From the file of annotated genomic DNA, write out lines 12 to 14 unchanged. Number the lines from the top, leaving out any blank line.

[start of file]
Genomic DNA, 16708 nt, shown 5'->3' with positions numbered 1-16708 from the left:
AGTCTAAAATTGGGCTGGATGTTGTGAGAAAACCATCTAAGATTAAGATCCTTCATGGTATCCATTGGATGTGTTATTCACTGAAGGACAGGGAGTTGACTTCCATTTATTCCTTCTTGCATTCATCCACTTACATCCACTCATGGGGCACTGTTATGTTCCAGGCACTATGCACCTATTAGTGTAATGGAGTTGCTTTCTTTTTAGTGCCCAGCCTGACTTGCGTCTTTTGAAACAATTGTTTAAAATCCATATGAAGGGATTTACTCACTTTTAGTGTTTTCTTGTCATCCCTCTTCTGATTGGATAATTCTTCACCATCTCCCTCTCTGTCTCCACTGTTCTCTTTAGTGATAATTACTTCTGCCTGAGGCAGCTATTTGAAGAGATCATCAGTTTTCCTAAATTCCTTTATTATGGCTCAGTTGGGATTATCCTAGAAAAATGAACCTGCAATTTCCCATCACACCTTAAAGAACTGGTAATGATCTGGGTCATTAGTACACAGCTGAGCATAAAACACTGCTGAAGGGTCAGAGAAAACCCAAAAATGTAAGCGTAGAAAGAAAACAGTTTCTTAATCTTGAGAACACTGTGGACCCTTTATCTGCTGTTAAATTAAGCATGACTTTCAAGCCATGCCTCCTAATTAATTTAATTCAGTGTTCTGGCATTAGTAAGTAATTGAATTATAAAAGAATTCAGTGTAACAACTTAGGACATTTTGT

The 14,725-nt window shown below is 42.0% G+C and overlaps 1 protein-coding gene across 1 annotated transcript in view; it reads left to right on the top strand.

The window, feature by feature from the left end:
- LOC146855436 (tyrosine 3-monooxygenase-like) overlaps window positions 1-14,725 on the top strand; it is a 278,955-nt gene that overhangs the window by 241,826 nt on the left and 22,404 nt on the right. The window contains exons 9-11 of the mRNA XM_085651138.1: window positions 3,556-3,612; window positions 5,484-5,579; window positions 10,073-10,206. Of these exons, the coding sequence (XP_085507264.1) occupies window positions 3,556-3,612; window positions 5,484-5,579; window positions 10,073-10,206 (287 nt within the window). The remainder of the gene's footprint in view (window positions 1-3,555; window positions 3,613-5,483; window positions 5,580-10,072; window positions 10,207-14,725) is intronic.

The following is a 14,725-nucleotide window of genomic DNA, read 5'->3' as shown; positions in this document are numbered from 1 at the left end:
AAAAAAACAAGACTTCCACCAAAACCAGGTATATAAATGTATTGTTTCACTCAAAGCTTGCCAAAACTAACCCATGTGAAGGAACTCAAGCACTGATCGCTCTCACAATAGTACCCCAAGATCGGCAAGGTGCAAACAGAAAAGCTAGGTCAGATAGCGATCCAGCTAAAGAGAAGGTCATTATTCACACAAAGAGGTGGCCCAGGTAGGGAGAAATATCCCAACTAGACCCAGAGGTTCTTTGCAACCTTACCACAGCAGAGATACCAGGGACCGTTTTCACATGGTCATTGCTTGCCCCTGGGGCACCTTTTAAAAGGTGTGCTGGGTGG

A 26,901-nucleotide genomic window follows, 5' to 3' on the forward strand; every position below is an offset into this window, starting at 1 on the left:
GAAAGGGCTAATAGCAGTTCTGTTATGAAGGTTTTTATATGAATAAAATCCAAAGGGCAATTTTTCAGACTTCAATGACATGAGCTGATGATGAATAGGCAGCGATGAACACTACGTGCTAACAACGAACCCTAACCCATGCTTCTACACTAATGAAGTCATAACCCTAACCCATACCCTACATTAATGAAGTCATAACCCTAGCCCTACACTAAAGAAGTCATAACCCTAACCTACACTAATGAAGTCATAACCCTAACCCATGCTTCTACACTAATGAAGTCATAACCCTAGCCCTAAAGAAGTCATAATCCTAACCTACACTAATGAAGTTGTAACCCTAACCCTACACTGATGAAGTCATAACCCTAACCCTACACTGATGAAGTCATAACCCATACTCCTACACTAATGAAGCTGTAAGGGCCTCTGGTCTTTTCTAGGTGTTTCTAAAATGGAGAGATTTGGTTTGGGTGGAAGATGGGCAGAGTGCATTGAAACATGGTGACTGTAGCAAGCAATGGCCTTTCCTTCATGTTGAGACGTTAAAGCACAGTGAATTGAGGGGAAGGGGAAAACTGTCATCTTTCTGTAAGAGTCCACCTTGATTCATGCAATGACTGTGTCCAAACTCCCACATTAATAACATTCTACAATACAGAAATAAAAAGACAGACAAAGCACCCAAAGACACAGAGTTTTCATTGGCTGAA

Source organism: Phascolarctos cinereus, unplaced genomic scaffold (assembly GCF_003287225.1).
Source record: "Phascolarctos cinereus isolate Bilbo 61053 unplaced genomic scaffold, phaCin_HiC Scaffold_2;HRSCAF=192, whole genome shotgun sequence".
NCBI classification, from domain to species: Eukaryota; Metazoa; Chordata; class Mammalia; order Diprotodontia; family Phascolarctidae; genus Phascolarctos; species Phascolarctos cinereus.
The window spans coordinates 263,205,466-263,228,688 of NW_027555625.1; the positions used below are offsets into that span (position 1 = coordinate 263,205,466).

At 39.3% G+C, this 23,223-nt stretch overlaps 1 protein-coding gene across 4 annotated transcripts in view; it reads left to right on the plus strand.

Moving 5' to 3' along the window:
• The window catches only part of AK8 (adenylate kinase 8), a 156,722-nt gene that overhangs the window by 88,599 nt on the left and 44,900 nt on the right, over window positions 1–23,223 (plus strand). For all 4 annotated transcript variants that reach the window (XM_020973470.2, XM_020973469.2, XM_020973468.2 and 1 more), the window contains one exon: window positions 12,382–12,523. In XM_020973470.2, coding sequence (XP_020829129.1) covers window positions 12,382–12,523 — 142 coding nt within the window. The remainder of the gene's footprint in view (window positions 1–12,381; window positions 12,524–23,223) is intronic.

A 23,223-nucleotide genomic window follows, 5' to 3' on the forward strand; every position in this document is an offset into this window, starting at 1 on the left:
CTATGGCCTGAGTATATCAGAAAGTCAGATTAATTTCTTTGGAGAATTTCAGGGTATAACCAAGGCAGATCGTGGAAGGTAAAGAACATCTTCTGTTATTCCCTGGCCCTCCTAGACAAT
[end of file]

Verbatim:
NCBI classification, from domain to species: Eukaryota; Metazoa; Chordata; class Mammalia; order Diprotodontia; family Phascolarctidae; genus Phascolarctos; species Phascolarctos cinereus.
The window spans coordinates 263,205,466-263,228,688 of NW_027555625.1; the positions used below are offsets into that span (position 1 = coordinate 263,205,466).

At 39.3% G+C, this 23,223-nt stretch overlaps 1 protein-coding gene across 4 annotated transcripts in view; it reads left to right on the plus strand.